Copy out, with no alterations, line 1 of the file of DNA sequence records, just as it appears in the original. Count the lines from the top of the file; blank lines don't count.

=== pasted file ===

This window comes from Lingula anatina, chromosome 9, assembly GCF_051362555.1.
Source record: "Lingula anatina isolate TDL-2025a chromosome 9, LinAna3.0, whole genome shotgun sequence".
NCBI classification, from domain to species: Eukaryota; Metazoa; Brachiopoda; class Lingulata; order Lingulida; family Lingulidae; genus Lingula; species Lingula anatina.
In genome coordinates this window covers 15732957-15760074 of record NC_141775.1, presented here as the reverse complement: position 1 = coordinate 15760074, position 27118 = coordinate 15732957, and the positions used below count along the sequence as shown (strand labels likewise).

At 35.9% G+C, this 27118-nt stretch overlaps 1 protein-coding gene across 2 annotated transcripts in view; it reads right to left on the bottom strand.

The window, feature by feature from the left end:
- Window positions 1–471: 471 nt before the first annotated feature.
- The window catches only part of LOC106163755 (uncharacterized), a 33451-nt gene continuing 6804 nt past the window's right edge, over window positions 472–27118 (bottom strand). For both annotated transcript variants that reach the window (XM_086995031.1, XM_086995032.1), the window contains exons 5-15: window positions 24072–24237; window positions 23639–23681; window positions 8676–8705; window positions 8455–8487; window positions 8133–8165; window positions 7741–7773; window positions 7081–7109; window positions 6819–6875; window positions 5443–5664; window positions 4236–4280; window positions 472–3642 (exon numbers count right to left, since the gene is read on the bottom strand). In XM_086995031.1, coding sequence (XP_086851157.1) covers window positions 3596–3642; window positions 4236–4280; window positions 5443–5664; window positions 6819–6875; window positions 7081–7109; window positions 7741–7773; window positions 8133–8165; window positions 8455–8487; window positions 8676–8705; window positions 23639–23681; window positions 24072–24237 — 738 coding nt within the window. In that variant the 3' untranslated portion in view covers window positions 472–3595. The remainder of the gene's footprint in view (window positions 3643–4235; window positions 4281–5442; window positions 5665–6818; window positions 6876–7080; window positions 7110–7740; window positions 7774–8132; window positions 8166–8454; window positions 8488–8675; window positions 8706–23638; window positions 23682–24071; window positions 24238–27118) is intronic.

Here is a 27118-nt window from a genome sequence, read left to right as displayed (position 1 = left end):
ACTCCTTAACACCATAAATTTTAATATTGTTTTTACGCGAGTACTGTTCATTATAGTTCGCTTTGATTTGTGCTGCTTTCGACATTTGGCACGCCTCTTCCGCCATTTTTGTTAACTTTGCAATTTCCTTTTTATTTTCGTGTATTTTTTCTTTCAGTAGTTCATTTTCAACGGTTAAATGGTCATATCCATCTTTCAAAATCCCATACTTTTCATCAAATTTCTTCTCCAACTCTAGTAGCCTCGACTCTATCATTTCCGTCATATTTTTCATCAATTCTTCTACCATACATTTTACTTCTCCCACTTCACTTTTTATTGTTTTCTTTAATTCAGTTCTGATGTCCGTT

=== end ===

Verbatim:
This window comes from Lingula anatina, chromosome 9, assembly GCF_051362555.1.